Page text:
African American History and Culture, Gift of Roderick Terry, © Roderick Terry.

    In addition to the panels, the symposium will also present “Citizen” works by award-winning poet Claudia Rankine, interpreted on film by director John Lucas from 12:30 to 1:30 p.m. The film shorts, titled Situation #1through 5, are based on Rankine’s book Citizen: An American Lyric, which is a National Book Award Finalist for 2014.

    From 1:30 to 2:30 p.m., the symposium will present “On Art and History: A Conversation with Ava DuVernay.” With Selma, DuVernay is the first black female director to have a film nominated for an Academy Award. She will discuss filmmaking and the creative responses to historic events such as the Selma to Montgomery march.

    From 5 to 6 p.m., guests at the symposium can view a slide presentation of social justice related objects from the museum’s collection and select artists, accompanied by a mix from DJ Jef Tate of Words, Beats and Life.

    In an effort to engage audiences beyond the walls of the Smithsonian, the daylong symposium will be available by livestream through a link on the museum’s website. The museum will also participate in dialogue on social media throughout the symposium. The public may follow the museum on Twitter @NMAAHC to participate in the discussion using #HRRlive or #WordsMatter.


    View more images in our Communities Mobilized for Social Change Pinterest Board.

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  • 05/05/15--15:10: Photo

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  • 05/05/15--16:20: Photo

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  • 05/05/15--17:30: littlepenquin1992: [x]
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    Dear Mark,

    I’m a very ordinary girl writing to an amazing extraordinary person and I don’t know how to start this little letter because my sincere love and huge admiration to you, as a person and actor, are so big that I don’t know if there are enough words to express my feelings. The first time I saw you on screen, I was so mesmerized and fascinated by you that I couldn’t sleep well many nights thereafter. You brought a sunlight and pure happiness to my life in my darkest period. I’m a 19-year-old pianist from a small country, struggling with the problems that money cause and fighting to survive when nobody sees and notices me. I have a problem with my right eye, and I have always been the weird girl with crossed eye. But you are the person who deeply inspires me every second of my life to continue fighting because it’s worth it, life is worth it, we are worth it. And we are gonna win, everything that is out there and troubles us, we will fight and we will win. Thanks to you and your few mentions to me on twitter, now I’m more confident with myself, and I can think about a better future and I can solve my problems, not letting them to haunt and destroy me. You are not only my favourite actor but my favourite person. And I know to you I’m just a fan, there are millions like me, loving and admiring you, but to me you are the only one, you are special and unique. And I love you for everything you are. I don’t know if I’ll be able to meet you in person one day but this is my biggest dream, and I believe that dreams come true.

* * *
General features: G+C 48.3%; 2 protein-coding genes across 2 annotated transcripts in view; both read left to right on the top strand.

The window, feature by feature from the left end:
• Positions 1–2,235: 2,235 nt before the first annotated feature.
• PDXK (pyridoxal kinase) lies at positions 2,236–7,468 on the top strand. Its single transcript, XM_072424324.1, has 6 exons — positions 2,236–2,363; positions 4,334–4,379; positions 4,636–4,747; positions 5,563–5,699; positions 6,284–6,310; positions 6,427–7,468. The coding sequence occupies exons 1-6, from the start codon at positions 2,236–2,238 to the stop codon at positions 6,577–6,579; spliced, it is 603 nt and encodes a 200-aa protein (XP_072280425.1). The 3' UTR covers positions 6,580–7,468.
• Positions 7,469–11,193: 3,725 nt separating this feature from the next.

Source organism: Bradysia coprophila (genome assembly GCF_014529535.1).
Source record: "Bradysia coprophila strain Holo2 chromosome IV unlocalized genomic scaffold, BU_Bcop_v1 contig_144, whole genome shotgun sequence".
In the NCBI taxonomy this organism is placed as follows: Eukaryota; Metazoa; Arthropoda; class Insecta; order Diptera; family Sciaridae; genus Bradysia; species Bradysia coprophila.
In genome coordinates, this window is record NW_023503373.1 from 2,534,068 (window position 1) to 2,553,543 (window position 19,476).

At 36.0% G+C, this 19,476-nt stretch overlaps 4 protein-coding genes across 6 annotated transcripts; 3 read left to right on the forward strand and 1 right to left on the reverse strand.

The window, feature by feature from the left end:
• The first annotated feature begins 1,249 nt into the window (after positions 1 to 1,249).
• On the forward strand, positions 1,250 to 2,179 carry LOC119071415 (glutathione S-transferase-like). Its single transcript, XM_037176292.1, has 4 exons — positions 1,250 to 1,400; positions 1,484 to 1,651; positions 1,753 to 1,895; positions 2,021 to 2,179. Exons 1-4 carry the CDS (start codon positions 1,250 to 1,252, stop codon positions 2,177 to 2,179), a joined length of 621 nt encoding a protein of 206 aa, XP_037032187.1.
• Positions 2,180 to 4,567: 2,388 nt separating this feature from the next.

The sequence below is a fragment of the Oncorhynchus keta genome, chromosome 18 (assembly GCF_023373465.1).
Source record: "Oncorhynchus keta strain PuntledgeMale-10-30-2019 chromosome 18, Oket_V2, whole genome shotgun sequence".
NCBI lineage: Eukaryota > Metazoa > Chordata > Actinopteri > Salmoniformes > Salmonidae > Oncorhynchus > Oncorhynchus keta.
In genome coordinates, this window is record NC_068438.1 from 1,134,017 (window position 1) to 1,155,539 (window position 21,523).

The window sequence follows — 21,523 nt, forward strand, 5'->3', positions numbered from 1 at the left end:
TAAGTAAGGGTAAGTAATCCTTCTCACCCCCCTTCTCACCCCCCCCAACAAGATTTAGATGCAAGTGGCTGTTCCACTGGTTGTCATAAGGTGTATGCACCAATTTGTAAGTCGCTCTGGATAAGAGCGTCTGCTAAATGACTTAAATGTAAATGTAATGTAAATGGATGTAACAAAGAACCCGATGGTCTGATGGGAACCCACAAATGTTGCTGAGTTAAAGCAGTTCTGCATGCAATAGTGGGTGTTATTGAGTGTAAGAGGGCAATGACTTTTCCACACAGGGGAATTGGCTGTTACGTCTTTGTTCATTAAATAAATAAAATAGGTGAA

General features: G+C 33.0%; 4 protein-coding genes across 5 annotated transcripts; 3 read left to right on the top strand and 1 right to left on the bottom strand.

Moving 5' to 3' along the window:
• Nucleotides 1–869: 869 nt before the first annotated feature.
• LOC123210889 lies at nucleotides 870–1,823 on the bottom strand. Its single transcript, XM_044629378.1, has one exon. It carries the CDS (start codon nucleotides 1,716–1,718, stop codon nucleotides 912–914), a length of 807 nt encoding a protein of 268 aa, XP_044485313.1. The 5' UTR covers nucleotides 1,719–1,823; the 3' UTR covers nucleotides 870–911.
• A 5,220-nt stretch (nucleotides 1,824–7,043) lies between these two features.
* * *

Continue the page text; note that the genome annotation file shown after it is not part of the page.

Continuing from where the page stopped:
With so much love,


    Konstanca, thank you so much for this very kind letter.

    It’s tough being a human being. There is no denying that. Everyone of us struggles with one thing or another, some things more visible then others, but no one gets through this without struggling at some point. It is my belief that this struggle, these “hardships” are in themselves a kind of gift. From these things we are offered an opportunity to grow and develop depth of character and breadth of compassion. You have been given gifts to deal with these difficulties like your gift for music. Hold tightly to that, that will never lead you astray.